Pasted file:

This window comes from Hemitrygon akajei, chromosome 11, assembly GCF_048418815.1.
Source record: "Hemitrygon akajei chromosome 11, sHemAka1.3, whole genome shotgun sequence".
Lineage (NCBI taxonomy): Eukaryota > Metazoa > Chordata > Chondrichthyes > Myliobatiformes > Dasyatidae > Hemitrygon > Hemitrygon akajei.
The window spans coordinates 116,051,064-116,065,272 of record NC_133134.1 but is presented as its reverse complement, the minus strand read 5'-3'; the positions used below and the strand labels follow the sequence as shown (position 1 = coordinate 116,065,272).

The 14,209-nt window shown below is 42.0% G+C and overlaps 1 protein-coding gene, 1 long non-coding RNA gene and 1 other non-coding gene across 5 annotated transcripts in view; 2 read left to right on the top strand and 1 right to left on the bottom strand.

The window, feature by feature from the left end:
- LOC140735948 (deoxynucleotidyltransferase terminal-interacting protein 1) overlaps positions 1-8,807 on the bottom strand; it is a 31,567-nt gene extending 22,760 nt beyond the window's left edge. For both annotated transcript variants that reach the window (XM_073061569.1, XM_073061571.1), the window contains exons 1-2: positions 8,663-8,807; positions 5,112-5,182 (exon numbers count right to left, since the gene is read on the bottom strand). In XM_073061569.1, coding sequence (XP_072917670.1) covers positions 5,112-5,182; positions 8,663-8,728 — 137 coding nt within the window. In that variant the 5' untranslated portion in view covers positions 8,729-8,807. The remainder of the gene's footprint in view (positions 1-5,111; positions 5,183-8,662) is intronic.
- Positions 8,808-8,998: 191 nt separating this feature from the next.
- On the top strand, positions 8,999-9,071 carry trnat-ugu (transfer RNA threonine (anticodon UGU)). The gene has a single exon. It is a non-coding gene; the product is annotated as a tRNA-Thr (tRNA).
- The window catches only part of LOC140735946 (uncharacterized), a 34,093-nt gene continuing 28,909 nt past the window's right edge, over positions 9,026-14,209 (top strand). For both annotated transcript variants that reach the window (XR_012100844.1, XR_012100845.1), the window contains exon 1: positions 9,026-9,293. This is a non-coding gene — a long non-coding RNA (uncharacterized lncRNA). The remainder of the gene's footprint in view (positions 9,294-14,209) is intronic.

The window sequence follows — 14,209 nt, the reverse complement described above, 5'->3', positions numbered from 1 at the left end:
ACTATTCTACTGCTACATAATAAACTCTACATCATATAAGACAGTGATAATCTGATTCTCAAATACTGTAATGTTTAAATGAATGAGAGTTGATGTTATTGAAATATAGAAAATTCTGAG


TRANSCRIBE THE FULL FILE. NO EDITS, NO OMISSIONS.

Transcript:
This window comes from Hemitrygon akajei, chromosome 11, assembly GCF_048418815.1.
Source record: "Hemitrygon akajei chromosome 11, sHemAka1.3, whole genome shotgun sequence".
Lineage (NCBI taxonomy): Eukaryota > Metazoa > Chordata > Chondrichthyes > Myliobatiformes > Dasyatidae > Hemitrygon > Hemitrygon akajei.
The window spans coordinates 116,051,064-116,065,272 of record NC_133134.1 but is presented as its reverse complement, the minus strand read 5'-3'; the positions used below and the strand labels follow the sequence as shown (position 1 = coordinate 116,065,272).

The 14,209-nt window shown below is 42.0% G+C and overlaps 1 protein-coding gene, 1 long non-coding RNA gene and 1 other non-coding gene across 5 annotated transcripts in view; 2 read left to right on the top strand and 1 right to left on the bottom strand.

The window, feature by feature from the left end:
- LOC140735948 (deoxynucleotidyltransferase terminal-interacting protein 1) overlaps positions 1-8,807 on the bottom strand; it is a 31,567-nt gene extending 22,760 nt beyond the window's left edge. For both annotated transcript variants that reach the window (XM_073061569.1, XM_073061571.1), the window contains exons 1-2: positions 8,663-8,807; positions 5,112-5,182 (exon numbers count right to left, since the gene is read on the bottom strand). In XM_073061569.1, coding sequence (XP_072917670.1) covers positions 5,112-5,182; positions 8,663-8,728 — 137 coding nt within the window. In that variant the 5' untranslated portion in view covers positions 8,729-8,807. The remainder of the gene's footprint in view (positions 1-5,111; positions 5,183-8,662) is intronic.
- Positions 8,808-8,998: 191 nt separating this feature from the next.
- On the top strand, positions 8,999-9,071 carry trnat-ugu (transfer RNA threonine (anticodon UGU)). The gene has a single exon. It is a non-coding gene; the product is annotated as a tRNA-Thr (tRNA).
- The window catches only part of LOC140735946 (uncharacterized), a 34,093-nt gene continuing 28,909 nt past the window's right edge, over positions 9,026-14,209 (top strand). For both annotated transcript variants that reach the window (XR_012100844.1, XR_012100845.1), the window contains exon 1: positions 9,026-9,293. This is a non-coding gene — a long non-coding RNA (uncharacterized lncRNA). The remainder of the gene's footprint in view (positions 9,294-14,209) is intronic.

The window sequence follows — 14,209 nt, the reverse complement described above, 5'->3', positions numbered from 1 at the left end:
ACTATTCTACTGCTACATAATAAACTCTACATCATATAAGACAGTGATAATCTGATTCTCAAATACTGTAATGTTTAAATGAATGAGAGTTGATGTTATTGAAATATAGAAAATTCTGAG